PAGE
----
African Penguin

The African penguin, also known as Jackass penguin or Black-footed penguin, is the only species of penguin found in the African continent. This species was first described by Swedish botanist, zoologist and physician Carl Linnaeus in the tenth edition of Systema Naturae as Diomedea demersa.

African penguin

African penguin

 

Scientific classification of African Penguin

 

Kingdom: Animalia

Phylum: Chordata

Class: Aves

Order: Sphenisciformes

Family: Spheniscidae

Genus: Spheniscus

Species: S. demersus

African Penguin Scientific Name

The scientific name for the African penguin is Spheniscus demersus.

 

African Penguin Physical description

African penguins possess a robust body, and adult specimens are around 26 to 28 inches tall. They weigh approximately between 2.2 to 5 kilograms.

Physical description of the African Penguin

Physical description of the African Penguin

The primary color of their body is black on its back and white color below, with different individuals carrying different black colored markings on belly and breast. The body color of the young ones is slate-blue or brown that slowly turn into black as they grow. They develop a white-and-black facial pattern when they are two or three years old. They have tiny muscles at the bottom of each feather. They have a pink gland above their eyes. Male African penguins are a bit larger compared to females, and males also possess longer beaks. Their beaks are more pointed compared to that of a Humboldt. Their feet color is black and it also carries black patches that differ in different specimens.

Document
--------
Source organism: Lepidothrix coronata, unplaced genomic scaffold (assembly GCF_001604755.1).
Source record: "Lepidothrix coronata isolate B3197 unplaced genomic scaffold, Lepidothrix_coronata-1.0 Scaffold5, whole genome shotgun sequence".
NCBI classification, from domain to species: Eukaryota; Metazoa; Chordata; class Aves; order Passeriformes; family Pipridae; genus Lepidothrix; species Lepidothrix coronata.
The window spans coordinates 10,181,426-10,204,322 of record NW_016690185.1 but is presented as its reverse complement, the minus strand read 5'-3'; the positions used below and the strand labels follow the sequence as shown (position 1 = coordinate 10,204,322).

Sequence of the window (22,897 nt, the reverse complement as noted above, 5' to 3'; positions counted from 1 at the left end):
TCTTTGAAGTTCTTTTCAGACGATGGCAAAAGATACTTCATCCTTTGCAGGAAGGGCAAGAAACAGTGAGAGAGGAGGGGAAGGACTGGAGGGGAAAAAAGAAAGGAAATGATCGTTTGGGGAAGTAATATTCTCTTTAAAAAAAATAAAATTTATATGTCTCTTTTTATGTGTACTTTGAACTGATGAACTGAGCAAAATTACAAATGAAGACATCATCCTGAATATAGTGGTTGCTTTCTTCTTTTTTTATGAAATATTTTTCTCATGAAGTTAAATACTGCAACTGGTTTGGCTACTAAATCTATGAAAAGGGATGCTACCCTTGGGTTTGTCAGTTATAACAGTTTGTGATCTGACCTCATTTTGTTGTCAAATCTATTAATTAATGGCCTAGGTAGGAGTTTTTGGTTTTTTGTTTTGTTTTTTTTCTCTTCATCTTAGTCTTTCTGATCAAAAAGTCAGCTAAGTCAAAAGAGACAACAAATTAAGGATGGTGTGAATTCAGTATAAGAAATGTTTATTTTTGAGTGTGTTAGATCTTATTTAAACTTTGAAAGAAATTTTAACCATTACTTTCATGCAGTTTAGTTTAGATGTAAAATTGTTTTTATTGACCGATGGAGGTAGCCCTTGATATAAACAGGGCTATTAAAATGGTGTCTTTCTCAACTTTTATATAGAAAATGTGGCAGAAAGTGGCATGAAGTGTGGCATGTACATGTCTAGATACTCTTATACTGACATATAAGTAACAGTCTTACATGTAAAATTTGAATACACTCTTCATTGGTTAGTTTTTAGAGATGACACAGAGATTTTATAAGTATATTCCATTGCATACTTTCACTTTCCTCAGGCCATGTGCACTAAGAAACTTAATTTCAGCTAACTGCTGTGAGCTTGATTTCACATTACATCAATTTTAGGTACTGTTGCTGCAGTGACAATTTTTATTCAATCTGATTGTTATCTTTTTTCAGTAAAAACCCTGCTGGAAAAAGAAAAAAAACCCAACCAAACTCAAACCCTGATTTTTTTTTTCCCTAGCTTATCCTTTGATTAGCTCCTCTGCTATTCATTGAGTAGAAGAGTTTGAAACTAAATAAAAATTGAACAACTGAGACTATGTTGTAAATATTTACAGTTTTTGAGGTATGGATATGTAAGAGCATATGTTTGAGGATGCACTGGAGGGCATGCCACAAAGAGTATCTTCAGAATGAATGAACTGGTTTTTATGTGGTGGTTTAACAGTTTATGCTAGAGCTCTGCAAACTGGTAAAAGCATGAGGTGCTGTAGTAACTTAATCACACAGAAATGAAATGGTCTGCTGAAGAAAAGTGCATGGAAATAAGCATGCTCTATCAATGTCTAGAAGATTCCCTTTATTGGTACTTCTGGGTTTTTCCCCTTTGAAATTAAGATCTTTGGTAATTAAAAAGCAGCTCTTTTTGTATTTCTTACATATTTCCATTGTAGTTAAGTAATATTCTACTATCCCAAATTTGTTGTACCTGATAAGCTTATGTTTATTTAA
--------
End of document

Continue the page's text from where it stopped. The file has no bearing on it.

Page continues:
African Penguin Habitat

African penguins inhabit rocky shorelines.

The habitat of the African Penguin

The habitat of the African Penguin

 

The geographical range of African Penguin

This penguin species occur in the western Agulhas and Benguela ecosystems. Their colonies can be found 24 islands between Hollams Bird Island in Namibia to all the way across the Bird Island (Algoa Bay) in South Africa.

The geographical range of African Penguin

The geographical range of African Penguin

 

African Penguin Behavioral Adaptations

The African penguin spends the day feeding in the water, and they spend the night gathering near the shore. Adults can swim 30 – 70 kilometers in order to search for food. Their swimming speed can be as near as 20 km/hour. Allopreening is common in this species as they cannot preen their necks or heads. They preen each other with their feet and beak. During warmer days, they prefer to spend time in the water. They occasionally engage in fighting that involves biting and beating of wings.

Their pink glands above the eyes help them in thermoregulation. As the body of this penguin gets hotter, more blood is propelled to these glands so that it can be cooled by the circumambient air. Their feather muscles help them to tightly hold on to the body when they are in the water. These species have a bare skin patch on its lower abdomen area, which is called ‘brood patch’. It helps a breeding pair to allow greater heat transfer to the eggs during incubation.

Their black upperparts and white underparts offer them a unique form of camouflage popularly known as countershading.

 

African penguin Reproduction